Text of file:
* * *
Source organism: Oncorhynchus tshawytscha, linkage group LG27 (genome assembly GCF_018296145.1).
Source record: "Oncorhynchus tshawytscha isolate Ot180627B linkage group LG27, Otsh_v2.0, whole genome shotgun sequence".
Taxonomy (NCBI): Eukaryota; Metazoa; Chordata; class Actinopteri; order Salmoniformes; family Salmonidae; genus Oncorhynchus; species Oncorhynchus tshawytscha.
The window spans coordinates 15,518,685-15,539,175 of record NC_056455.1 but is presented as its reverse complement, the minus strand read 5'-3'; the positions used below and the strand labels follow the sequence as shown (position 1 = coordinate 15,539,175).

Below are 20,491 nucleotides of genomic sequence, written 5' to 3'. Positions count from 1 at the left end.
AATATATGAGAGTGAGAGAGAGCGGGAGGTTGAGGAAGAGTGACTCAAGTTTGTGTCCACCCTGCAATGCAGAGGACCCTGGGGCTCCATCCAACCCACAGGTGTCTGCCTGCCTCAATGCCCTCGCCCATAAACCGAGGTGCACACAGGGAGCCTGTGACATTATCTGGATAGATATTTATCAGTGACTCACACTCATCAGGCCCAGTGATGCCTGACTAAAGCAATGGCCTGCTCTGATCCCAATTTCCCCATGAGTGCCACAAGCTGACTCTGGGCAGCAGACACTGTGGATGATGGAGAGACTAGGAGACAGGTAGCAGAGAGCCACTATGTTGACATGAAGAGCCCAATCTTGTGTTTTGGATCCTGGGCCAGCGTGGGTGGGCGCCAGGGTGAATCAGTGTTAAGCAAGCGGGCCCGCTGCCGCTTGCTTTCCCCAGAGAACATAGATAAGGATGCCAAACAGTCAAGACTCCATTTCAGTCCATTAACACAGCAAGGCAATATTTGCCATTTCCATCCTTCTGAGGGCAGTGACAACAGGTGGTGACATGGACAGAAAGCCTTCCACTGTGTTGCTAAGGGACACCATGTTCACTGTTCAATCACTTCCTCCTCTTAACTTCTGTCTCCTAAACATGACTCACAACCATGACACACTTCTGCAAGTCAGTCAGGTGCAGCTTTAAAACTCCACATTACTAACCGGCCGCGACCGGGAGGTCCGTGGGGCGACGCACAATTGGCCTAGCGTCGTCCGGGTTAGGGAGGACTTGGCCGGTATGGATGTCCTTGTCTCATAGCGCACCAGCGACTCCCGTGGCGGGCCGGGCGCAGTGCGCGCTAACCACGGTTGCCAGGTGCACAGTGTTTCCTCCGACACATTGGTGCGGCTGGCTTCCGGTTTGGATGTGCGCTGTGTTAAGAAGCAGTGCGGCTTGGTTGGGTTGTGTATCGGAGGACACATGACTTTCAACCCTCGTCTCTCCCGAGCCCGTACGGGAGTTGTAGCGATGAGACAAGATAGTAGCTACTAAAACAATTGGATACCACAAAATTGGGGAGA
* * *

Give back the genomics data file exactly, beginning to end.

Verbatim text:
Source organism: Oncorhynchus tshawytscha, linkage group LG27 (genome assembly GCF_018296145.1).
Source record: "Oncorhynchus tshawytscha isolate Ot180627B linkage group LG27, Otsh_v2.0, whole genome shotgun sequence".
Taxonomy (NCBI): Eukaryota; Metazoa; Chordata; class Actinopteri; order Salmoniformes; family Salmonidae; genus Oncorhynchus; species Oncorhynchus tshawytscha.
The window spans coordinates 15,518,685-15,539,175 of record NC_056455.1 but is presented as its reverse complement, the minus strand read 5'-3'; the positions used below and the strand labels follow the sequence as shown (position 1 = coordinate 15,539,175).

Below are 20,491 nucleotides of genomic sequence, written 5' to 3'. Positions count from 1 at the left end.
AATATATGAGAGTGAGAGAGAGCGGGAGGTTGAGGAAGAGTGACTCAAGTTTGTGTCCACCCTGCAATGCAGAGGACCCTGGGGCTCCATCCAACCCACAGGTGTCTGCCTGCCTCAATGCCCTCGCCCATAAACCGAGGTGCACACAGGGAGCCTGTGACATTATCTGGATAGATATTTATCAGTGACTCACACTCATCAGGCCCAGTGATGCCTGACTAAAGCAATGGCCTGCTCTGATCCCAATTTCCCCATGAGTGCCACAAGCTGACTCTGGGCAGCAGACACTGTGGATGATGGAGAGACTAGGAGACAGGTAGCAGAGAGCCACTATGTTGACATGAAGAGCCCAATCTTGTGTTTTGGATCCTGGGCCAGCGTGGGTGGGCGCCAGGGTGAATCAGTGTTAAGCAAGCGGGCCCGCTGCCGCTTGCTTTCCCCAGAGAACATAGATAAGGATGCCAAACAGTCAAGACTCCATTTCAGTCCATTAACACAGCAAGGCAATATTTGCCATTTCCATCCTTCTGAGGGCAGTGACAACAGGTGGTGACATGGACAGAAAGCCTTCCACTGTGTTGCTAAGGGACACCATGTTCACTGTTCAATCACTTCCTCCTCTTAACTTCTGTCTCCTAAACATGACTCACAACCATGACACACTTCTGCAAGTCAGTCAGGTGCAGCTTTAAAACTCCACATTACTAACCGGCCGCGACCGGGAGGTCCGTGGGGCGACGCACAATTGGCCTAGCGTCGTCCGGGTTAGGGAGGACTTGGCCGGTATGGATGTCCTTGTCTCATAGCGCACCAGCGACTCCCGTGGCGGGCCGGGCGCAGTGCGCGCTAACCACGGTTGCCAGGTGCACAGTGTTTCCTCCGACACATTGGTGCGGCTGGCTTCCGGTTTGGATGTGCGCTGTGTTAAGAAGCAGTGCGGCTTGGTTGGGTTGTGTATCGGAGGACACATGACTTTCAACCCTCGTCTCTCCCGAGCCCGTACGGGAGTTGTAGCGATGAGACAAGATAGTAGCTACTAAAACAATTGGATACCACAAAATTGGGGAGA